Is there a way for a droplet to call the open handler by pressing Cmd+V and pass the clipboard content (files or text) to it. Currently, I’m watching the clipboard content with an idle handler which does not work well.
Not a good way, but there is a crufty way.
You can set the idle for a short time, like five seconds. Then every five seconds the script can look at the clipboard, figure out if it’s got what it’s looking for and if so execute. If not just wait another five seconds.
Thanks, that’s what I’m actually doing, but it’s clumsy. Idle will show repeatedly the Droplet window and it often can’t be closed with the mouse.
As it is possible to overwrite menu commands, I thought someone can tell me, how to call the open handler. I tried something like this:
-- … on run set appMenu to (current application's NSApp's mainMenu()'s itemAtIndex:2)'s submenu() set menuItem to appMenu's itemAtIndex:5 menuItem's setTitle:"Paste" menuItem's setAction:"useClipboard:" menuItem's setTarget:me end run -- … on useClipboard:sender if current application's NSThread's isMainThread() then my performUseClipboard:(missing value) else its performSelectorOnMainThread:"performUseClipboard:" withObject:(missing value) waitUntilDone:true end if end useClipboard: on performUseClipboard:sender open (the clipboard) end performUseClipboard:
In this context it seems not to be possible to call the open handler.
Well, I don’t understand what the code does, I just use it.
on performUseClipboard:sender set clipboardContents to theClipboard open clipboardContents end performUseClipboard:
Thanks, I think you’re speaking of “the clipboard” instead of “theClipboard”, right?
Well, the problem is, that my open handler is displaying an alert dialog. If I use open from performUseClipboard, the dialog is not shown. Also the Applet can’t show error messages when I call open from a menubar command.
When calling the open handler from idle, it works as expected.
Interestingly, this lets the open handler show dialogs:
on performUseClipboard:sender run script "set clipboardContents to the clipboard open clipboardContents" end performUseClipboard:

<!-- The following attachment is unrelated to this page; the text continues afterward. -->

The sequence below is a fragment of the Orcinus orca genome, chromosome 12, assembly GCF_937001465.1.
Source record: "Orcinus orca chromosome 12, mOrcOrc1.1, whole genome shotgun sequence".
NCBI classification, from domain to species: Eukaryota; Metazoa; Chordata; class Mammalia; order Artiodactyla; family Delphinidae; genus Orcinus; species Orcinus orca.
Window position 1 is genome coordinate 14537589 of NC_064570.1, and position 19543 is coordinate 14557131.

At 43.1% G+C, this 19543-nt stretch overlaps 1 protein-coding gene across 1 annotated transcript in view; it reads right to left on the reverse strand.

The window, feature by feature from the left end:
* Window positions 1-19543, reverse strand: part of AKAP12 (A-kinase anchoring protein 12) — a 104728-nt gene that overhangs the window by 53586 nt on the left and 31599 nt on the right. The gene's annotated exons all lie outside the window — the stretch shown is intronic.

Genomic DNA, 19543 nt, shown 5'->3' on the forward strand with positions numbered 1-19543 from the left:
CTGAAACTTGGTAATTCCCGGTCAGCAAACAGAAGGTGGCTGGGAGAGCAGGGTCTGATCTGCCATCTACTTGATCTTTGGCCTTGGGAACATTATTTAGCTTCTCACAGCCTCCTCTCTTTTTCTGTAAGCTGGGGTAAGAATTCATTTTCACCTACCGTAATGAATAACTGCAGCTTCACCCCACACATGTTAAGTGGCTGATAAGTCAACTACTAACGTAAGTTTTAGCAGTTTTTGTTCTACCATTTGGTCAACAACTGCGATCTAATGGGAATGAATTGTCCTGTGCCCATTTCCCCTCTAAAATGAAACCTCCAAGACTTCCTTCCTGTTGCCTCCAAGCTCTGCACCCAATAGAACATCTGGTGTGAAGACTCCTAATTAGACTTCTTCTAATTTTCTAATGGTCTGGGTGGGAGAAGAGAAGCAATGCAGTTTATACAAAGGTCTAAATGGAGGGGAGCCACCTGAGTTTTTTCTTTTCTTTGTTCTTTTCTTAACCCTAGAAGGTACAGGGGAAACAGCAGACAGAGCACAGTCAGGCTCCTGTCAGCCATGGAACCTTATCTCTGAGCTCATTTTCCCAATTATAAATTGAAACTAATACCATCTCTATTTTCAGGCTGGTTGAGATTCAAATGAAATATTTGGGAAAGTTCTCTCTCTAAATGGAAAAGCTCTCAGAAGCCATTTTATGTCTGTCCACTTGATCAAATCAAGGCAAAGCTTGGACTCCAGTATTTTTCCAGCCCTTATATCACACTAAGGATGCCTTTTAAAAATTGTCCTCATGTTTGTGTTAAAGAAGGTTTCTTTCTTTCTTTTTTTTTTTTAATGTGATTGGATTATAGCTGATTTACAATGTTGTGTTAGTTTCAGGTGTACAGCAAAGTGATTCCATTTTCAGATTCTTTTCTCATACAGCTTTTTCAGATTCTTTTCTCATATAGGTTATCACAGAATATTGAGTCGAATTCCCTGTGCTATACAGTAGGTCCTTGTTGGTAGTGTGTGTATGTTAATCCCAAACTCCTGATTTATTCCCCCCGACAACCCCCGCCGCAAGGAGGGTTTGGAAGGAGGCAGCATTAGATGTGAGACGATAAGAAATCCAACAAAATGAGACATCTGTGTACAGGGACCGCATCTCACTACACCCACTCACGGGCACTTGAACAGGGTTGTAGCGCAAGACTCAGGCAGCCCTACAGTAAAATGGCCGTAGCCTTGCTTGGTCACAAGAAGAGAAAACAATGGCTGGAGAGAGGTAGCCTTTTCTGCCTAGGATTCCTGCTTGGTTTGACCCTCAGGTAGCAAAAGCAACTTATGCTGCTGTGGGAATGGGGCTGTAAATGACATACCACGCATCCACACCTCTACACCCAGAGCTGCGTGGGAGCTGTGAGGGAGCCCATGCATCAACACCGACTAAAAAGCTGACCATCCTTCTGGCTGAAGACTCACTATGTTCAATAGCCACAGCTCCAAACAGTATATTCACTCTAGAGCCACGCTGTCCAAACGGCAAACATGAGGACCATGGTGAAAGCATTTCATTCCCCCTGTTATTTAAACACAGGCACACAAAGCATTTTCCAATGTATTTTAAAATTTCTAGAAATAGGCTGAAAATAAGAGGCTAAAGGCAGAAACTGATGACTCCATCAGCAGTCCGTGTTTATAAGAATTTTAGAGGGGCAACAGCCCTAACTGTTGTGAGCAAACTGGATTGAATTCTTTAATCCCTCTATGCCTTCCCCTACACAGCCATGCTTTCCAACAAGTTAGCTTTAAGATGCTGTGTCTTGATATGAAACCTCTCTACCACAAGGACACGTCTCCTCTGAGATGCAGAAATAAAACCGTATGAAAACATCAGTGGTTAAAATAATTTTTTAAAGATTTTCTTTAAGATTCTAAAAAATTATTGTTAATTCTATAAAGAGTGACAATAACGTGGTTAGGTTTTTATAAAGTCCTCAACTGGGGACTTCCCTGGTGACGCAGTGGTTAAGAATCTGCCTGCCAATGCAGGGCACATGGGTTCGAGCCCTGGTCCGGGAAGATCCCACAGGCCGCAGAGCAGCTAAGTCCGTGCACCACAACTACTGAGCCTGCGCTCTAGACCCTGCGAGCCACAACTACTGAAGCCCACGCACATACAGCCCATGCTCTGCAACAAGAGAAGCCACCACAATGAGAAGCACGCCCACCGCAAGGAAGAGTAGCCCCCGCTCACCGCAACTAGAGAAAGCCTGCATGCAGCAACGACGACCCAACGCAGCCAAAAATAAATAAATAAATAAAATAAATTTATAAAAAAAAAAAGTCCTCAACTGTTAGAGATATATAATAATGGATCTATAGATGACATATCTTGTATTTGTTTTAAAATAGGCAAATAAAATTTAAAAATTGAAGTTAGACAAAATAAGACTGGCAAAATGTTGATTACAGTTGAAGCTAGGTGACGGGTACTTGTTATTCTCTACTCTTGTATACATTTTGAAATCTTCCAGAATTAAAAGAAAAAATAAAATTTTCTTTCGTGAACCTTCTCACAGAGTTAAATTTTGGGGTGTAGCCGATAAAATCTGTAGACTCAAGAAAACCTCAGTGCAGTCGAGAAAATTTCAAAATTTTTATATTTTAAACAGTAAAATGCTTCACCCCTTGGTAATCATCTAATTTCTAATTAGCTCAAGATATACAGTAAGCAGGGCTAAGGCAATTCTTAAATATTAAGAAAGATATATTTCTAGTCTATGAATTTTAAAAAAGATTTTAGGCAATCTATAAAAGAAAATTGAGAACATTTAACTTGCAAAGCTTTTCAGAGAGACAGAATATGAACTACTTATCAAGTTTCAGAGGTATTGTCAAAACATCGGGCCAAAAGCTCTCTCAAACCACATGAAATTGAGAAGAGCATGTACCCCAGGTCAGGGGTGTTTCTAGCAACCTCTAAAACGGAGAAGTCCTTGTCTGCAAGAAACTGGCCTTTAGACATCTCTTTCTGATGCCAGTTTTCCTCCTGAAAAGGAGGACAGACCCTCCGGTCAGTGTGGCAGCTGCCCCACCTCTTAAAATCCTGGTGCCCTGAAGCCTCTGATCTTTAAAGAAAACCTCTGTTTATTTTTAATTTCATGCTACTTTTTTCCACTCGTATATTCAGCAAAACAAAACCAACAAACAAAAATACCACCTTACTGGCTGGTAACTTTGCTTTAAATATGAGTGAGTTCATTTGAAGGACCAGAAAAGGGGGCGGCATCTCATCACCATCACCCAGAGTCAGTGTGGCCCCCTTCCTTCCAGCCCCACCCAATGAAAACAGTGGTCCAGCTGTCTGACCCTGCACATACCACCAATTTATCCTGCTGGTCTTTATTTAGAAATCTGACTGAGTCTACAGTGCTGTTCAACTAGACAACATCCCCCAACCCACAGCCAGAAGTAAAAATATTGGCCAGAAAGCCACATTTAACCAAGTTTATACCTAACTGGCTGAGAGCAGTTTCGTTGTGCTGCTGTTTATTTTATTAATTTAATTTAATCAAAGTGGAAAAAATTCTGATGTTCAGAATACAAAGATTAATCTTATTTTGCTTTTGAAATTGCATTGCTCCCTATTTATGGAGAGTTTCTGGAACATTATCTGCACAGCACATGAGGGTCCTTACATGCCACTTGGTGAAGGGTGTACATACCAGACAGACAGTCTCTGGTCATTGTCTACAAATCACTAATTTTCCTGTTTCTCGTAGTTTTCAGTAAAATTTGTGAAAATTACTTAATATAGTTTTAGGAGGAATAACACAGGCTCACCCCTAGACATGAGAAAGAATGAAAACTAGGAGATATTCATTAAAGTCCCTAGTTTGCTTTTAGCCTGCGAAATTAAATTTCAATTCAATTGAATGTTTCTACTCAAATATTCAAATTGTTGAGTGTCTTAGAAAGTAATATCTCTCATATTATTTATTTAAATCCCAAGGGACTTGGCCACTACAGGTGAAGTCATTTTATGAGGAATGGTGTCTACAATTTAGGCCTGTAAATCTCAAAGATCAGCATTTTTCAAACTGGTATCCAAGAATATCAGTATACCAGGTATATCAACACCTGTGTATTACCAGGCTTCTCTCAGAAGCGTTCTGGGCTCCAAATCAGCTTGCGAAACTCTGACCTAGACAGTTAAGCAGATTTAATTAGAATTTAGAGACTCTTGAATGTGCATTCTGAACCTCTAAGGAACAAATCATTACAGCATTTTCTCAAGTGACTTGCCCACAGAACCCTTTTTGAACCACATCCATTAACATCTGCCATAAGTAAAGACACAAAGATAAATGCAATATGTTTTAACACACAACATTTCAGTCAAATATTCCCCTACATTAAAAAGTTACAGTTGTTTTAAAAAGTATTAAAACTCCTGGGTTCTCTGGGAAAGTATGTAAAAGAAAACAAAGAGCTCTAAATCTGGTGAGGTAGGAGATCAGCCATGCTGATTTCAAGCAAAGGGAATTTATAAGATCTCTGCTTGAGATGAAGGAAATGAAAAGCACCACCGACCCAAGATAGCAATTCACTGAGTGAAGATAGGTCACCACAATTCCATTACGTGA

But then the Applet seems to crash and I have to force quit it.
You’ll need to show us more of your script for us to help.
To make things easy, here’s a simplified version:
use AppleScript version "2.4" -- Yosemite (10.10) or later use scripting additions use framework "Foundation" on run initialize() end run on initialize() if name of current application is name of me then set appMenu to (current application's NSApp's mainMenu()'s itemAtIndex:2)'s submenu() set menuItem to appMenu's itemAtIndex:5 menuItem's setTitle:"Paste into Droplet" menuItem's setAction:"pasteClipboard:" menuItem's setTarget:me set appMenu to (current application's NSApp's mainMenu()'s itemAtIndex:2)'s submenu() set menuItem to (current application's NSMenuItem's alloc()'s initWithTitle:"Paste with “run script”" action:"alternativePasteClipboard:" keyEquivalent:"V") menuItem's setTarget:me appMenu's insertItem:menuItem atIndex:6 end if end initialize on open theFiles beep display alert "You've pasted/dropped:" message (item 1 of theFiles as string) beep end open on pasteClipboard:sender if current application's NSThread's isMainThread() then my performpasteClipboard:(missing value) else its performSelectorOnMainThread:"performpasteClipboard:" withObject:(missing value) waitUntilDone:true end if end pasteClipboard: on performpasteClipboard:sender set clipboardContents to the clipboard open clipboardContents end performpasteClipboard: on alternativePasteClipboard:sender if current application's NSThread's isMainThread() then my performalternativePasteClipboard:(missing value) else its performSelectorOnMainThread:"performalternativePasteClipboard:" withObject:(missing value) waitUntilDone:true end if end alternativePasteClipboard: on performalternativePasteClipboard:sender run script "set clipboardContents to the clipboard open clipboardContents" end performalternativePasteClipboard: